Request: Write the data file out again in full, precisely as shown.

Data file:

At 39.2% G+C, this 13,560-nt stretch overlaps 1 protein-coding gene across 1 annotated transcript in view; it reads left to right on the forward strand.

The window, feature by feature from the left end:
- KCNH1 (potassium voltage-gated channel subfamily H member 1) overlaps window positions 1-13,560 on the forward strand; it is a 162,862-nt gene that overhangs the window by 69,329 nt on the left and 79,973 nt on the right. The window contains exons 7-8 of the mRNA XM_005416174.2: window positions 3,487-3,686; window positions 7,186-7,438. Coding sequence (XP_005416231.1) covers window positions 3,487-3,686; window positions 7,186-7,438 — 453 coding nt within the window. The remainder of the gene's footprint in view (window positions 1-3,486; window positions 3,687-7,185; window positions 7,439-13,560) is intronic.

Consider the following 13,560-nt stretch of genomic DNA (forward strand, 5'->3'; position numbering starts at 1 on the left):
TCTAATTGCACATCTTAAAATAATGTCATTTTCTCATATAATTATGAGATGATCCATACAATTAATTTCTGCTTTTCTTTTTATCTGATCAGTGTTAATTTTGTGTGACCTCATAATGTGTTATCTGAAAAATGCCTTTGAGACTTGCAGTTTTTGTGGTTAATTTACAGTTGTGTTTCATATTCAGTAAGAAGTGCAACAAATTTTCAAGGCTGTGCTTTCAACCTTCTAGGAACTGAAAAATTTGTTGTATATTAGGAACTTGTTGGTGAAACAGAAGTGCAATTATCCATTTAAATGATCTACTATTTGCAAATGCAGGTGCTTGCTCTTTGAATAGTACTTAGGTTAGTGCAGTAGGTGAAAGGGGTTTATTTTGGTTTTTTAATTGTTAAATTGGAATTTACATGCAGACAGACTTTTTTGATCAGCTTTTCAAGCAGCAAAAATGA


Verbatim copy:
At 39.2% G+C, this 13,560-nt stretch overlaps 1 protein-coding gene across 1 annotated transcript in view; it reads left to right on the forward strand.

The window, feature by feature from the left end:
- KCNH1 (potassium voltage-gated channel subfamily H member 1) overlaps window positions 1-13,560 on the forward strand; it is a 162,862-nt gene that overhangs the window by 69,329 nt on the left and 79,973 nt on the right. The window contains exons 7-8 of the mRNA XM_005416174.2: window positions 3,487-3,686; window positions 7,186-7,438. Coding sequence (XP_005416231.1) covers window positions 3,487-3,686; window positions 7,186-7,438 — 453 coding nt within the window. The remainder of the gene's footprint in view (window positions 1-3,486; window positions 3,687-7,185; window positions 7,439-13,560) is intronic.

Consider the following 13,560-nt stretch of genomic DNA (forward strand, 5'->3'; position numbering starts at 1 on the left):
TCTAATTGCACATCTTAAAATAATGTCATTTTCTCATATAATTATGAGATGATCCATACAATTAATTTCTGCTTTTCTTTTTATCTGATCAGTGTTAATTTTGTGTGACCTCATAATGTGTTATCTGAAAAATGCCTTTGAGACTTGCAGTTTTTGTGGTTAATTTACAGTTGTGTTTCATATTCAGTAAGAAGTGCAACAAATTTTCAAGGCTGTGCTTTCAACCTTCTAGGAACTGAAAAATTTGTTGTATATTAGGAACTTGTTGGTGAAACAGAAGTGCAATTATCCATTTAAATGATCTACTATTTGCAAATGCAGGTGCTTGCTCTTTGAATAGTACTTAGGTTAGTGCAGTAGGTGAAAGGGGTTTATTTTGGTTTTTTAATTGTTAAATTGGAATTTACATGCAGACAGACTTTTTTGATCAGCTTTTCAAGCAGCAAAAATGA